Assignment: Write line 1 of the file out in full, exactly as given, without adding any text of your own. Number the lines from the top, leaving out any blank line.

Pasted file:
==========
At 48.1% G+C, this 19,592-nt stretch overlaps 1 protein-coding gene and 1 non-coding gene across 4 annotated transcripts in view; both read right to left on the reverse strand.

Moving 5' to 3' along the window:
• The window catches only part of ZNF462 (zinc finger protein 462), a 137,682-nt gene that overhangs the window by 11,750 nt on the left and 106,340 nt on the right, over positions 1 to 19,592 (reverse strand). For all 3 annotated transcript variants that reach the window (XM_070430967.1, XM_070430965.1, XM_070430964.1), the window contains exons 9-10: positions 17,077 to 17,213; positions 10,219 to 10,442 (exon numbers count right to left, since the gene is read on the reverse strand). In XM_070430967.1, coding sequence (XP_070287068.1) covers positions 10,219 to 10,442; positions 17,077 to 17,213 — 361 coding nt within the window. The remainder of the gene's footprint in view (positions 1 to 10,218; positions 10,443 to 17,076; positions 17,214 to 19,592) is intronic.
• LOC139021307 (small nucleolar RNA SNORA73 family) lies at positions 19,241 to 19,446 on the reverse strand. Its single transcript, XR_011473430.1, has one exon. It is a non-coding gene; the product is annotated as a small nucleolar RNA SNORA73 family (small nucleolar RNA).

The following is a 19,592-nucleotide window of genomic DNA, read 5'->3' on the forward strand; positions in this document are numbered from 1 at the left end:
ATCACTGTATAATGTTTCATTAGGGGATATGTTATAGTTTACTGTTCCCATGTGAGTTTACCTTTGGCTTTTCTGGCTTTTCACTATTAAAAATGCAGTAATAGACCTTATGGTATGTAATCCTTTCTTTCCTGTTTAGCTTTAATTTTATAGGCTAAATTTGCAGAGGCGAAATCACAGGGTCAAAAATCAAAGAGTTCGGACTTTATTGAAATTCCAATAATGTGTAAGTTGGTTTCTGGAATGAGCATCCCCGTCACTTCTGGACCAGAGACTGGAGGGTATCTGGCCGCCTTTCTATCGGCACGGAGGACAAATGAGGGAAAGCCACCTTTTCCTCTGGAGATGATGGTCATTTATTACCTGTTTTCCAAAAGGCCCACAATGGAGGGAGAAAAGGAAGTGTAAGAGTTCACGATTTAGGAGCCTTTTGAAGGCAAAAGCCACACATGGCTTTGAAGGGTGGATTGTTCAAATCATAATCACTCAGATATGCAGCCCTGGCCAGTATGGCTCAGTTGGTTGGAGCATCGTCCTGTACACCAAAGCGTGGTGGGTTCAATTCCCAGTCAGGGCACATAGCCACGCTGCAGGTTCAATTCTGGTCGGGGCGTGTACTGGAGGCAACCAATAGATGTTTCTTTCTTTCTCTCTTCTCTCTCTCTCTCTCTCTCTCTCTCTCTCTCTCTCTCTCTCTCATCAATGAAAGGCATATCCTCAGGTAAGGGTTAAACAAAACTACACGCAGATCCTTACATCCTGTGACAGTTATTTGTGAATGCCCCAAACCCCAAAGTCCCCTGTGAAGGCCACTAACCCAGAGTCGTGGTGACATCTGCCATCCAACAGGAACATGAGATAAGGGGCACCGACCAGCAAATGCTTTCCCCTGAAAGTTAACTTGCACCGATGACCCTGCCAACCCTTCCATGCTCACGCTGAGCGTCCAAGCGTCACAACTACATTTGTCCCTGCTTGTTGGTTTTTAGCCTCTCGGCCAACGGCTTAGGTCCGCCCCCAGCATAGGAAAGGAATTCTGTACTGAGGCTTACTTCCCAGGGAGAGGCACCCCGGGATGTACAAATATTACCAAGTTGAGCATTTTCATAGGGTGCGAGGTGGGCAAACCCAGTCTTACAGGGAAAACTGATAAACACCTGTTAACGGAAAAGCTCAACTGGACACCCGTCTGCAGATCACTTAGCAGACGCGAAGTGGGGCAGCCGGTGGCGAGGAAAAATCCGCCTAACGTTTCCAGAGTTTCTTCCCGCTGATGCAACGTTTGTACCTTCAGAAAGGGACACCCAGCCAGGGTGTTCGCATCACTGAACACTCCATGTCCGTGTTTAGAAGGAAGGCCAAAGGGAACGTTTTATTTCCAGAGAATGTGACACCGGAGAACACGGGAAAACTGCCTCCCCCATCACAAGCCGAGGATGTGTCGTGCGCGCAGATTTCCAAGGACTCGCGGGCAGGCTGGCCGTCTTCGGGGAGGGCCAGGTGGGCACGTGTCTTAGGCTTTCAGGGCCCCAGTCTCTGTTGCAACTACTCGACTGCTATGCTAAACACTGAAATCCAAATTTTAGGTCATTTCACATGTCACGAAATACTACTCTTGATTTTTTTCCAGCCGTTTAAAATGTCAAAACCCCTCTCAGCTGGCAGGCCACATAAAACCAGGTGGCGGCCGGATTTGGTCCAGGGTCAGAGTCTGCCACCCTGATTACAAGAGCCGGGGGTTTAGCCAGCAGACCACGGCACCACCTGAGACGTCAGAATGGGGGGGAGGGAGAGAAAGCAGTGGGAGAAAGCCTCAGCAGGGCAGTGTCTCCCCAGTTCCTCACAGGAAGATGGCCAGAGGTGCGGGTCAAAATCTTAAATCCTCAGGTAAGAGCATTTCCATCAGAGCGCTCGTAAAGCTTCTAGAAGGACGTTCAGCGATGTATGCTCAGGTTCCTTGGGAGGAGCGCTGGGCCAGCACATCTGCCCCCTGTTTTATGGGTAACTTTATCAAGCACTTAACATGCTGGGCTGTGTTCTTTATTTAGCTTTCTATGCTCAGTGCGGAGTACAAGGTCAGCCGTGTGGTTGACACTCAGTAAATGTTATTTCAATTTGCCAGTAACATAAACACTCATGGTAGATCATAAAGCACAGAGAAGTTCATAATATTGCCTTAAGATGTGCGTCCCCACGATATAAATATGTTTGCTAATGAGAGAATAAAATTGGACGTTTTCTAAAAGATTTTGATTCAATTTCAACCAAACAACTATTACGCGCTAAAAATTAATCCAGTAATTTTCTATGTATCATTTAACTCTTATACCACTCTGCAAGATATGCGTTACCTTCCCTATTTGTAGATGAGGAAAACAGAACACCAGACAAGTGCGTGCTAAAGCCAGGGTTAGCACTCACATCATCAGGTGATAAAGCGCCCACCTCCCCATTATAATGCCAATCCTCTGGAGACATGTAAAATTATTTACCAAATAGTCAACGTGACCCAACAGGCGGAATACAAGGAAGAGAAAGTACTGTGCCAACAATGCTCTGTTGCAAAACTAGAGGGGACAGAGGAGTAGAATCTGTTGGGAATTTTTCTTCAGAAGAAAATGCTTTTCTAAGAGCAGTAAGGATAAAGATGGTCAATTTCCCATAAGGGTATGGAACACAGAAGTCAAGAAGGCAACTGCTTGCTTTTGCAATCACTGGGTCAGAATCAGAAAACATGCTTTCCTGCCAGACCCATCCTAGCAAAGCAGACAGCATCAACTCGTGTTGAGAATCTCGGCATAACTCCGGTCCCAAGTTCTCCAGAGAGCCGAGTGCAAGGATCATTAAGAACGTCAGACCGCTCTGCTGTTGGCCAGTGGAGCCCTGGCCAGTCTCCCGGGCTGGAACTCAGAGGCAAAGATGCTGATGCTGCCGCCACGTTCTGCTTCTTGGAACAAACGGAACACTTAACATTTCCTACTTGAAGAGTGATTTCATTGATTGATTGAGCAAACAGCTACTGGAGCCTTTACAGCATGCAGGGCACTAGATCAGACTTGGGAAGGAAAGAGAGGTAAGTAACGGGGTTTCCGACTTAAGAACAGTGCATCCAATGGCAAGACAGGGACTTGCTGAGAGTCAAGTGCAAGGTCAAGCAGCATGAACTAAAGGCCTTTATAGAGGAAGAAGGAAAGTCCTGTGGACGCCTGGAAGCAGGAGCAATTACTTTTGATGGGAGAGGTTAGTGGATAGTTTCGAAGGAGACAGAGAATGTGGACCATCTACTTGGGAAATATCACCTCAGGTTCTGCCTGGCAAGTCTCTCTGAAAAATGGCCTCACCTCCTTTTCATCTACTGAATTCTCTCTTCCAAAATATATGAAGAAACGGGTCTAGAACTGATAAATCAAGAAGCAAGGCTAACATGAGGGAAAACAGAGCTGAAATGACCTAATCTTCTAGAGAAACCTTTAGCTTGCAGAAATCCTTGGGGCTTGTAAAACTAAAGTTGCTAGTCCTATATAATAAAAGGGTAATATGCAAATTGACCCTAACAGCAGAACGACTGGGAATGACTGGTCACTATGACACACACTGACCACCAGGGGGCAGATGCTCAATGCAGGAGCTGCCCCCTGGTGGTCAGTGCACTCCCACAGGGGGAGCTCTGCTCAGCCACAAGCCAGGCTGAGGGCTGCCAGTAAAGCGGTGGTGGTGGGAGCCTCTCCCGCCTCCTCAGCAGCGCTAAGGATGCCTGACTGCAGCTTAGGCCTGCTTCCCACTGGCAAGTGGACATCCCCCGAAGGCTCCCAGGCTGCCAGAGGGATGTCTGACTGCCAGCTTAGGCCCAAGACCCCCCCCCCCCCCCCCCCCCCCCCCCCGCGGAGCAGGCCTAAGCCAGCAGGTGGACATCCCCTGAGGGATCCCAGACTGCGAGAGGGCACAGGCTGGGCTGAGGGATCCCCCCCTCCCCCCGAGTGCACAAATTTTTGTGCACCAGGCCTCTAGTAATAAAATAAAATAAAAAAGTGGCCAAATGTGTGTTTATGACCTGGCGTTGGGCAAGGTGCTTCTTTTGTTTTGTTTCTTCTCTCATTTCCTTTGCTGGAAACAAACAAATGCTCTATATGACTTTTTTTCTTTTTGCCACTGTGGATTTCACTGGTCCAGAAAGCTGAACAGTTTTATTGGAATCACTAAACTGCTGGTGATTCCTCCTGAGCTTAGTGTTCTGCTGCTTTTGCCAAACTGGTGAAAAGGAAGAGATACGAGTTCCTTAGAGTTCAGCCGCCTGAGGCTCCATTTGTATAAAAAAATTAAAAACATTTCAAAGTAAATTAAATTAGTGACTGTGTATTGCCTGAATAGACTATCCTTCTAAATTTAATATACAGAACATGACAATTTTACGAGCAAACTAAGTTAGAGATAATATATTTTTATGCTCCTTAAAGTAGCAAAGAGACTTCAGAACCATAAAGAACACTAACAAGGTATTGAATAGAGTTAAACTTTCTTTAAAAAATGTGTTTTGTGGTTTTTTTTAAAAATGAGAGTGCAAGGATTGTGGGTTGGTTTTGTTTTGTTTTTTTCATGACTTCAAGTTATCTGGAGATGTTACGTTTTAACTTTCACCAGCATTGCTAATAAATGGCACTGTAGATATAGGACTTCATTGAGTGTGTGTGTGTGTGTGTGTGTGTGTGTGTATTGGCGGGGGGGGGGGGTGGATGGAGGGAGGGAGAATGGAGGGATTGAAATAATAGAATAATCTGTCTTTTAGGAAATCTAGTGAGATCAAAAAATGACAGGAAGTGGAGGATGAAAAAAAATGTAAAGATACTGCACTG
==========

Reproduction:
At 48.1% G+C, this 19,592-nt stretch overlaps 1 protein-coding gene and 1 non-coding gene across 4 annotated transcripts in view; both read right to left on the reverse strand.